To What Extent Does the Doctrine of Parliamentary Supremacy Explain why the UK Continues to Have an Uncodified Constitution? It is well known among the legal and political communities across the world that the UK possesses quite a unique constitution. Our constitution is different to most others, with the possible exception of Israel and New Zealand, because it is not codified, or contained within one written document. The most recognisable codified constitution is that of the USA, which is contained in one old, formal looking document that is freely available for their public to see. Having an uncodified constitution has been a somewhat contentious issue for the British over time; however the real question that must be asked is why we continue to proceed with an uncodified document and what reason(s) we have for not having codified it some time ago, in accordance with most of the rest of the world. One such potential reason is that it may infringe on the doctrine of Parliamentary supremacy and that a codified constitution would become the de facto supreme control on British laws, as opposed to Parliament, which has been sovereign since the Bill of Rights was passed in 1689. Of course, there are those that would argue that the doctrine of Parliamentary supremacy has little or no effect on our continued use of an uncodified constitution.
The first argument for our continued use of an uncodified constitution being down to the doctrine of Parliamentary supremacy could be formulated from Dicey’s analysis of the constitution, which sets out the fact that Parliament is indeed sovereign and must remain so, regardless of the constitution or monarch in place at the current time. From this, it could be taken that the constitution has not been codified and made the highest form of legal authority so that the judiciary would not be able to override and refuse to observe Parliamentary statutes on the basis of them being ‘unconstitutional’, as could be done in America. Dicey’s appropriation of the doctrine of Parliamentary supremacy as the core value of British politics and law forms the basis of any argument that our continued use of an uncodified constitution is so as not to undermine the doctrine or even to reinforce the doctrine itself. There have been a series of proposed reforms to the constitution and the desire to codify, entrench and give it a higher place in British law have been expressed time and again. Of the three main proposals for constitutional reform, Tony Benn’s proposal in 1992 was the first to propose a complete procedural overhaul of the British political system, turning it into a Commonwealth with no monarch, replacing the House of Lords with a publically elected Senate of sorts and the instating of a president and for the constitution only to be amended through referenda, all in order to uphold and follow the new, more rigid constitution. Though the new, reformed House of Lords would not strictly be a constitutional court, this reform would clearly undermine, if not destroy the Doctrine of Parliamentary supremacy and instead, place that power into the constitution and give the Judiciary the ability to challenge any Bill that Parliament should put forward. It can be argued that is mainly, if not only because our system seeks to protect the sovereignty of Parliament; that this proposal never came into effect, because were the Doctrine of Parliamentary supremacy not so important, or even vital to our political system, there would have been no reason to turn this idea into a fully functioning system. Another, more contemporary argument asserting that Parliamentary Supremacy is what prevents the UK from adopting a codified constitution can be taken from Robert Hazell’s publication ‘Towards a New Constitutional Settlement: An Agenda for Gordon Brown’s First 100 Days and Beyond’, which details a list of political difficulties that would arise, should Britain attempt to adopt a written constitution. One of the reasons...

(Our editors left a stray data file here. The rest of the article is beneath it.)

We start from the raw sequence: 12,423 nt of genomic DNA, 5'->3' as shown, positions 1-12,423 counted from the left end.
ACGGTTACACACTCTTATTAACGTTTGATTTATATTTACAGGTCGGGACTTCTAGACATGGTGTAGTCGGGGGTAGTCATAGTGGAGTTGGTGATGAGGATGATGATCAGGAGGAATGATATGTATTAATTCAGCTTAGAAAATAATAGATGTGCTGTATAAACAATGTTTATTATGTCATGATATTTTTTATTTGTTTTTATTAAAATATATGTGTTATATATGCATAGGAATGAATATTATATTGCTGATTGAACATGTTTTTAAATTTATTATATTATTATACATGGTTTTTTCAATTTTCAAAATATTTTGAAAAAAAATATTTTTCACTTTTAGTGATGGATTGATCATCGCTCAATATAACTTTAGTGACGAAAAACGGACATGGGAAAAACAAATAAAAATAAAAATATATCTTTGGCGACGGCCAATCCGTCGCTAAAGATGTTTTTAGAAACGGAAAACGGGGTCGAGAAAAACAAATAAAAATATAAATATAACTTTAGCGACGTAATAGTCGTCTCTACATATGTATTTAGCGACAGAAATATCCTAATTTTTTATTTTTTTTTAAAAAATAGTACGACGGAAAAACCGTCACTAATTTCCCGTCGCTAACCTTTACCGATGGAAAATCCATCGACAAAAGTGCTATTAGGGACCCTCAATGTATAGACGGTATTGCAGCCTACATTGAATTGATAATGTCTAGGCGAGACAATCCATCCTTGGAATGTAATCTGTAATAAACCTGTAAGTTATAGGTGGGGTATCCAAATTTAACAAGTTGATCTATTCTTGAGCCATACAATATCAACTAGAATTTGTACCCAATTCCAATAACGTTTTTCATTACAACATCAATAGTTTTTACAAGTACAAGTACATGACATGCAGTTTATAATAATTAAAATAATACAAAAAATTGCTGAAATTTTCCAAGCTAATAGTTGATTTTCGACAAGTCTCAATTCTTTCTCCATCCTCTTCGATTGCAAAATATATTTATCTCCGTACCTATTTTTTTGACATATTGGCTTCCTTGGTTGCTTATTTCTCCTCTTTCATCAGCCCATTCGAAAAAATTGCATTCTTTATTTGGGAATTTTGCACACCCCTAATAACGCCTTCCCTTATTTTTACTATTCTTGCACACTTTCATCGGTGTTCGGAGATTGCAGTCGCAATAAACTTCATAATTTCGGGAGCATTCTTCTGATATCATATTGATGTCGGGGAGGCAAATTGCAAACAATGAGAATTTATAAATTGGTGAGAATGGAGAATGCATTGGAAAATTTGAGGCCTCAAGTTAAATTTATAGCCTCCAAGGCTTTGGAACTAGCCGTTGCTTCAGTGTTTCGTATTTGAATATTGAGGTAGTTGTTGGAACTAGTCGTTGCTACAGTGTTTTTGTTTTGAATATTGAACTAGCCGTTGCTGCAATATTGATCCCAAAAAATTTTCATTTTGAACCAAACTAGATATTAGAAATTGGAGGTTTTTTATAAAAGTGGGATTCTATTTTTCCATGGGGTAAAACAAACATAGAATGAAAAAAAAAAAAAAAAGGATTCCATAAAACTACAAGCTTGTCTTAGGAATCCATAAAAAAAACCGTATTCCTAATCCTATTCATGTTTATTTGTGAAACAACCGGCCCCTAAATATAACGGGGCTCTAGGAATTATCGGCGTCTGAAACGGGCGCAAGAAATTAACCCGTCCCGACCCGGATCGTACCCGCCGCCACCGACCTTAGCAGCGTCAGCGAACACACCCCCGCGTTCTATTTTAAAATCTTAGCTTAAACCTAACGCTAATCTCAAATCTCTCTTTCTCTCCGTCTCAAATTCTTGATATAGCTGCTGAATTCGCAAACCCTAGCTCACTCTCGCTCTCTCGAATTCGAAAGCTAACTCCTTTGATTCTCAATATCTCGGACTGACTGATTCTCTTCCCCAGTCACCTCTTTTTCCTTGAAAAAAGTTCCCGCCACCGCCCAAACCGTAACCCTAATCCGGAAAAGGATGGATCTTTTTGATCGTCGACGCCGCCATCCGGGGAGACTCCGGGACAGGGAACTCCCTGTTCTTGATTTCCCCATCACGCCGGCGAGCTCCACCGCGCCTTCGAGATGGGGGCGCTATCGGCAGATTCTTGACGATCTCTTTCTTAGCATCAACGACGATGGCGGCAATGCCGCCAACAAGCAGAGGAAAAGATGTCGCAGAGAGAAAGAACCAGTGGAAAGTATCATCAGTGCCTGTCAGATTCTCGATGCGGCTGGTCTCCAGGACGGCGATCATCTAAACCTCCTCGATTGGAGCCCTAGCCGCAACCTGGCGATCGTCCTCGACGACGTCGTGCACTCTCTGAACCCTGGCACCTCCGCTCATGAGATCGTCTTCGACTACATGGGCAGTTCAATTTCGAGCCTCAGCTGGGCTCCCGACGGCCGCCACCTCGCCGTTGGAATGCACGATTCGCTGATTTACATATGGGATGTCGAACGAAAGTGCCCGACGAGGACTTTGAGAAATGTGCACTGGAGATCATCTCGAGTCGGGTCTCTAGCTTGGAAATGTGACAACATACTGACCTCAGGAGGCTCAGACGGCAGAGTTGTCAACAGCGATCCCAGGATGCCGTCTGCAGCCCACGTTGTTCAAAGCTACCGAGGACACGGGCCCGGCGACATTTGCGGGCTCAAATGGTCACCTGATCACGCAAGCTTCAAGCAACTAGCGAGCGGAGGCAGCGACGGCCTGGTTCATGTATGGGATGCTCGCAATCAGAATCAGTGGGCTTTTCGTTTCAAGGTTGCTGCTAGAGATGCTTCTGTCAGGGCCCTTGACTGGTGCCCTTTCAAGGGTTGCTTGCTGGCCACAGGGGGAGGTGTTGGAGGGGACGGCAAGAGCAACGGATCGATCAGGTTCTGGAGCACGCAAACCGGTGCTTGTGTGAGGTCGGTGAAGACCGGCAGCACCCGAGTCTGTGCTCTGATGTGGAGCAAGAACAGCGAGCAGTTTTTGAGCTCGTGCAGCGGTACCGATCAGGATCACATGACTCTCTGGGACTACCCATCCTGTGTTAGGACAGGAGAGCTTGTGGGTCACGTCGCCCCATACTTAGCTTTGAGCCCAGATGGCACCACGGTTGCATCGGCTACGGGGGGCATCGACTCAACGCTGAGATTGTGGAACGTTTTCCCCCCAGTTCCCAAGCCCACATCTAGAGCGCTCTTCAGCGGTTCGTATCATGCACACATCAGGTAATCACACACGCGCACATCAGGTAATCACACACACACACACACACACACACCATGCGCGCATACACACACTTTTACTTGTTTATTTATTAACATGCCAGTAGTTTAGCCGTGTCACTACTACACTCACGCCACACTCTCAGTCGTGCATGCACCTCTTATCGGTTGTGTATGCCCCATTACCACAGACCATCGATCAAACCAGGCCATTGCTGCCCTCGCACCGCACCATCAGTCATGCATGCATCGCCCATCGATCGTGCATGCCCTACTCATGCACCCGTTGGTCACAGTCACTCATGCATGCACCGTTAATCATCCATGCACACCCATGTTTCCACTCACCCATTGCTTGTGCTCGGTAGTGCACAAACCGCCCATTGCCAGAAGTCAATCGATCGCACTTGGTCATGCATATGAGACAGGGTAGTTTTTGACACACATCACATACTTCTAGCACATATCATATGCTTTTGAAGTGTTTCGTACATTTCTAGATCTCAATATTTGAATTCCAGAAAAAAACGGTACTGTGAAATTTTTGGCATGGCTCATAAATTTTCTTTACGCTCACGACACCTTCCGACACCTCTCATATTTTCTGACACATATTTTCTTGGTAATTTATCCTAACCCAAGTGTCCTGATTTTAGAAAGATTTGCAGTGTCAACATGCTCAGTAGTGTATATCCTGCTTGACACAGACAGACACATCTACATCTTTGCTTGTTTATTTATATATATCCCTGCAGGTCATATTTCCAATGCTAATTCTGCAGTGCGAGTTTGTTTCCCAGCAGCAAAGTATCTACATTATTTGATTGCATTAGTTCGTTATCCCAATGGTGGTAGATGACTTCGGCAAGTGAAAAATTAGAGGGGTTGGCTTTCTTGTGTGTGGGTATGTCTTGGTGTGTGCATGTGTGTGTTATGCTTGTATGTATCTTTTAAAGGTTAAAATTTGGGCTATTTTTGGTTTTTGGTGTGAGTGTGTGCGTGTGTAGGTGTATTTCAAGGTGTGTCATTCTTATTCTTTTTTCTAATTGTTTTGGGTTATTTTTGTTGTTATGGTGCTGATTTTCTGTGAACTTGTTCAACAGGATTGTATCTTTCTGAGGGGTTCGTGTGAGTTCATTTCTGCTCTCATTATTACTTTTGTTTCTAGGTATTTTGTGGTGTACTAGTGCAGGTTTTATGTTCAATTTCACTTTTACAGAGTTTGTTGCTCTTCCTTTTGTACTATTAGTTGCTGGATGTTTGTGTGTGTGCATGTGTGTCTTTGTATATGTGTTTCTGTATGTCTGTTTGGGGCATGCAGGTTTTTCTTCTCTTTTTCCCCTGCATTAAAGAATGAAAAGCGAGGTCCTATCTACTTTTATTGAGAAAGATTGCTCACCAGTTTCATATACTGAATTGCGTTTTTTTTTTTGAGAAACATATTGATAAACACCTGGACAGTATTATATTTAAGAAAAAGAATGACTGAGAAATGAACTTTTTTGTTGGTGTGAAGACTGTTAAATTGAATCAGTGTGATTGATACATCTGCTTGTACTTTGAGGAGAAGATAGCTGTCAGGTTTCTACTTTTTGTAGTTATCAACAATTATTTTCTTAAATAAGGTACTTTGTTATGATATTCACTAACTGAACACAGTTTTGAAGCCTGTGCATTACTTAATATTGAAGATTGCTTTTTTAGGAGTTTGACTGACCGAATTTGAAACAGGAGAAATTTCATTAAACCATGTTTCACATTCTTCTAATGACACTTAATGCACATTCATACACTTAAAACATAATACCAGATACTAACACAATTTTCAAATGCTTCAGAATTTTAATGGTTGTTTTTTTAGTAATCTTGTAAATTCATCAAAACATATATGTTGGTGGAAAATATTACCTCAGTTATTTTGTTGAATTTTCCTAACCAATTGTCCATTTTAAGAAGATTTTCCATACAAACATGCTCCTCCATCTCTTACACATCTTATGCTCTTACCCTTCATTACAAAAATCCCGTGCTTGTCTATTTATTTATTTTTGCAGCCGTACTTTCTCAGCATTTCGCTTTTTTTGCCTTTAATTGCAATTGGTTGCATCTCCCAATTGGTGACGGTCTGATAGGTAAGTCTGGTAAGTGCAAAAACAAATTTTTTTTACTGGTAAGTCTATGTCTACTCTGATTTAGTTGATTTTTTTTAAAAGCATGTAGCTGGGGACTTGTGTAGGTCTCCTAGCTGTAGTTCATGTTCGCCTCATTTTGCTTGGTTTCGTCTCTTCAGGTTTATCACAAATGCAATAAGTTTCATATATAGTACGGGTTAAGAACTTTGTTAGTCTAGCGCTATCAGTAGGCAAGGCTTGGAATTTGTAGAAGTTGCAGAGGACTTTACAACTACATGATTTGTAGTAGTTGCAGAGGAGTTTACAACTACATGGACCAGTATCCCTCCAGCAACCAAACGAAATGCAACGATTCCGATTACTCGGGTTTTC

* Bogdanor, V., ‘The New British Constitution’ (2009 Hart Publishing, Oxford)
[ 10 ]. Bogdanor, V., ‘The New British Constitution’, ‘Chapter One: A Peculiar Constitution’ (2009 Hart Publishing, Oxford)
[ 11 ]
Please join StudyMode to read the full document